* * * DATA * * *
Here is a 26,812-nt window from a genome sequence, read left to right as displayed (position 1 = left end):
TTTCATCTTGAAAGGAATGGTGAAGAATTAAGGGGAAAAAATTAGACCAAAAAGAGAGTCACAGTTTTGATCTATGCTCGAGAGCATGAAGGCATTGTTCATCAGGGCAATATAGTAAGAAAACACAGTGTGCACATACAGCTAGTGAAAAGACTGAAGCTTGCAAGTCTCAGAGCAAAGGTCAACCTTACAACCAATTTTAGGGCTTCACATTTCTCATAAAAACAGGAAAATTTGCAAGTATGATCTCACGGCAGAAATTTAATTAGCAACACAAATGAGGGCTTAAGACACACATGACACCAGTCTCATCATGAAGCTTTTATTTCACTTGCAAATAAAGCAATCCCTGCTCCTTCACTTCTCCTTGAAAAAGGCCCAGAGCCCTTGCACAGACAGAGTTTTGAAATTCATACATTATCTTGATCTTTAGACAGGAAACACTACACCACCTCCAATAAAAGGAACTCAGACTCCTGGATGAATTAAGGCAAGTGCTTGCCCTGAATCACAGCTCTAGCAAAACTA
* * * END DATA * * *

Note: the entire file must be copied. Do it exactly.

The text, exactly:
Here is a 26,812-nt window from a genome sequence, read left to right as displayed (position 1 = left end):
TTTCATCTTGAAAGGAATGGTGAAGAATTAAGGGGAAAAAATTAGACCAAAAAGAGAGTCACAGTTTTGATCTATGCTCGAGAGCATGAAGGCATTGTTCATCAGGGCAATATAGTAAGAAAACACAGTGTGCACATACAGCTAGTGAAAAGACTGAAGCTTGCAAGTCTCAGAGCAAAGGTCAACCTTACAACCAATTTTAGGGCTTCACATTTCTCATAAAAACAGGAAAATTTGCAAGTATGATCTCACGGCAGAAATTTAATTAGCAACACAAATGAGGGCTTAAGACACACATGACACCAGTCTCATCATGAAGCTTTTATTTCACTTGCAAATAAAGCAATCCCTGCTCCTTCACTTCTCCTTGAAAAAGGCCCAGAGCCCTTGCACAGACAGAGTTTTGAAATTCATACATTATCTTGATCTTTAGACAGGAAACACTACACCACCTCCAATAAAAGGAACTCAGACTCCTGGATGAATTAAGGCAAGTGCTTGCCCTGAATCACAGCTCTAGCAAAACTA